I agree with Alcibiades that the author does seem to spend a lot of time focused on the use of gathered information to create targeted advertising, but I think the author is also trying to draw attention to possible problems with allowing private companies to control information and data. I Personally, the targeted advertising does not bother me much; maybe it is because I have always assumed that whatever I do online can be tracked, recorded, and then analyzed. I would, however, be bothered by the collection of data from my desktop, like the one Andrejevic points on on page 305. I can not explain why I feel mining data off my desktop, as opposed to what I store, buy, or search online, crosses a privacy.
At any rate, I think the other concerns the author mentions worry me more. I think we really do need to consider who is gathering information and how that organization will control and leverage that information. That is, private companies have motives, namely profits, that do not necessarily align with the public's interests. As some of Andrejevic's examples show, private companies may find it more profitable to bow to the requests for censorship from governments, like China (example about censoring of a blog, pg. 311-312), rather than support freedom of information. It is the possibility that private companies will use the networks and, as Andrejevic refers to them, enclosures to censor ideas, create and enforce strict intellectual property protections, and use information and data stored on their servers to their commercial advantage but the disadvantage of the public or certain subsets of the public.
As I read the article, I thought of a lecture one of my law professors (Shubha Ghosh) gave on the commercialization of data. He suggested that in the context of the commercialization of data/information the profit seeking goals of private companies conflict with the public's interest of transparency and accountability. I think that is an interesting concept because the public does want information to be accessible and free but private companies want to keep information private so that they can charge organizations and individuals large amounts of money in order to access the information.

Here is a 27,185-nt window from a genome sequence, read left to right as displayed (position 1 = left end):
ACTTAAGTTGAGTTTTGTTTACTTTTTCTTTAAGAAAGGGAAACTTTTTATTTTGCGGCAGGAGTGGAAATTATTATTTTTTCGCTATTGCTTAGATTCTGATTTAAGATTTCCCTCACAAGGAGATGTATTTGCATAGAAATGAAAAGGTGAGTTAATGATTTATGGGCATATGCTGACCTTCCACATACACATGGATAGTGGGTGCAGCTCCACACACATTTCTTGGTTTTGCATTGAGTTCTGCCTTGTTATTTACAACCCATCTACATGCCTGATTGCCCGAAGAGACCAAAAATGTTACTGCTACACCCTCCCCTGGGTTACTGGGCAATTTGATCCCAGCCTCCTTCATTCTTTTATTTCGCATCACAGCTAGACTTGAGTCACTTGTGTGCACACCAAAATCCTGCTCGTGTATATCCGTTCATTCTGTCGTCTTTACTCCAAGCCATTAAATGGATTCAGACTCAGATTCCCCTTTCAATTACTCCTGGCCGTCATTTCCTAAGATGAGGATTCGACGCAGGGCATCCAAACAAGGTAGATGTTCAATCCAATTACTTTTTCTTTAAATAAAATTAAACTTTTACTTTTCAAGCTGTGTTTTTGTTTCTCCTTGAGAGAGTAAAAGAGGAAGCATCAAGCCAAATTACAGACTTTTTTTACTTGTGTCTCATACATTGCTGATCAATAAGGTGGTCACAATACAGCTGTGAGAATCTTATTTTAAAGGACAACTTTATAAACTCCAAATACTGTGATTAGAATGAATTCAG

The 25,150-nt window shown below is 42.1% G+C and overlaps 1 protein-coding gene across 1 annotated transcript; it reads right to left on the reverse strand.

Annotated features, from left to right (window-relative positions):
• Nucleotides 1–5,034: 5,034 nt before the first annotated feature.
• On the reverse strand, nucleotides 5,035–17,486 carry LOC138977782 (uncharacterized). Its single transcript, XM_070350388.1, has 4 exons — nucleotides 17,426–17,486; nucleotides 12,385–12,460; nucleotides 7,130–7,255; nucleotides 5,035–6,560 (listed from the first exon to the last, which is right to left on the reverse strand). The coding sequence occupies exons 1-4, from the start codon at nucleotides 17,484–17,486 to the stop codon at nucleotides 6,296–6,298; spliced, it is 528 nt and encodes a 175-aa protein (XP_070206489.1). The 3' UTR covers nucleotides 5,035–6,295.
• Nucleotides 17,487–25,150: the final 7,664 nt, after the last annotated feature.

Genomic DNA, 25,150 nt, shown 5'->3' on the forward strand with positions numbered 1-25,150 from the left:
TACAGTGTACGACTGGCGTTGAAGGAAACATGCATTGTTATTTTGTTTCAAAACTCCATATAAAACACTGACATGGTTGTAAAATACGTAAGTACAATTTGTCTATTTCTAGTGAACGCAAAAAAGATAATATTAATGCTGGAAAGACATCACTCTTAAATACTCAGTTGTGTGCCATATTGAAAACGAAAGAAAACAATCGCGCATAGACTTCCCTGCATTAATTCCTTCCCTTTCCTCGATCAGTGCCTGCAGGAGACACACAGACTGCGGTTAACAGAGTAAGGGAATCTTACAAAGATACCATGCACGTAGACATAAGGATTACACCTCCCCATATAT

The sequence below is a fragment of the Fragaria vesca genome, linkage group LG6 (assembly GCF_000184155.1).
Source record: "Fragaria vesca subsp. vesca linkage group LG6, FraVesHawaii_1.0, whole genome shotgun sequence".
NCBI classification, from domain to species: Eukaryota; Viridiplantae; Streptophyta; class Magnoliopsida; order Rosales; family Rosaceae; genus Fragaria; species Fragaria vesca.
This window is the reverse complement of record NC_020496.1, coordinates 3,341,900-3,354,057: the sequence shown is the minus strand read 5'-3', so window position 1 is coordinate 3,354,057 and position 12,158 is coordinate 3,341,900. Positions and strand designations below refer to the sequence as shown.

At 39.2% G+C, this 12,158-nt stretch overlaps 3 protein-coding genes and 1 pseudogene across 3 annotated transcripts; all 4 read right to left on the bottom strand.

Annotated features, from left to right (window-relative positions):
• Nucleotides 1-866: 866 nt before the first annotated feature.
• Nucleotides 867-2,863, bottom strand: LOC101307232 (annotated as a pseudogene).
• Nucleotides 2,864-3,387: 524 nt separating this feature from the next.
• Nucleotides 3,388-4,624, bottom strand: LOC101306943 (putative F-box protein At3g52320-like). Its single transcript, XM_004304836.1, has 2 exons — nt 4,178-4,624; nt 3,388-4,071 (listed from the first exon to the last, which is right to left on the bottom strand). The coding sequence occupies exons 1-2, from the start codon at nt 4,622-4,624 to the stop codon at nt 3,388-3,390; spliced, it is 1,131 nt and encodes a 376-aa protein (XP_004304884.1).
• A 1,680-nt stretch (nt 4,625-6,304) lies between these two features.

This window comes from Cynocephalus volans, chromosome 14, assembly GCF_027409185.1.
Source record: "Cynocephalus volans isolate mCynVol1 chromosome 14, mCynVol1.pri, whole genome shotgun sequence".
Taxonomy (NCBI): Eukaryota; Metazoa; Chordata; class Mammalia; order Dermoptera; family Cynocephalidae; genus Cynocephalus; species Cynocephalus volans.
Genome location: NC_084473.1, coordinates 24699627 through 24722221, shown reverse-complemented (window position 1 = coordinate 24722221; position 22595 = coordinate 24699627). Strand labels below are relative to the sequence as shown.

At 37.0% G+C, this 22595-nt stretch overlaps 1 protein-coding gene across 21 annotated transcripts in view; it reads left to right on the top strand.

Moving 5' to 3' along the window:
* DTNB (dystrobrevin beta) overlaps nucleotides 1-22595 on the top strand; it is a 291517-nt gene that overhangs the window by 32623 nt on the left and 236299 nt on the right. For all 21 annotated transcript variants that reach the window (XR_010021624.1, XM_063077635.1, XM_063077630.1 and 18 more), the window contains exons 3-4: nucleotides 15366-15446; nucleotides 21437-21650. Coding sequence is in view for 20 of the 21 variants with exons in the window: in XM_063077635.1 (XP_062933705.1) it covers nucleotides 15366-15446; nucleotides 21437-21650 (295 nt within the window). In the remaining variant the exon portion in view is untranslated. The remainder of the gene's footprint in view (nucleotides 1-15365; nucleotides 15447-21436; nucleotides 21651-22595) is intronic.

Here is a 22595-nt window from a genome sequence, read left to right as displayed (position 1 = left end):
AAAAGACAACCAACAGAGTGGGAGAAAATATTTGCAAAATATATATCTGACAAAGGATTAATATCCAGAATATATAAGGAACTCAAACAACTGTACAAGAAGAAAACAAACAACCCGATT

I found this course very interesting and thought provoking; I enjoyed reading others views on the issues covered. I think this final article was a nice way to end the course because it draws in many ideas we already discussed and made me think about many topics we have already discussed: privacy and whether loss of privacy will hinder intellectual freedom because people will not search for certain things or read certain things because they know everything they do online is monitored; do we want the government to have control or a hand in providing access to information; and do intellectual property rights and laws fit into a networked, digital society.
Like Alcibiades, I am not going to link back to a post of my own but a classmate's post; I liked Diana's post on tensions in libraries because it is a good reminder that the issues we have discussed really do pop up in real life situations, http://lis661.blogspot.com/2010/10/module-6-tensions-in-access.html.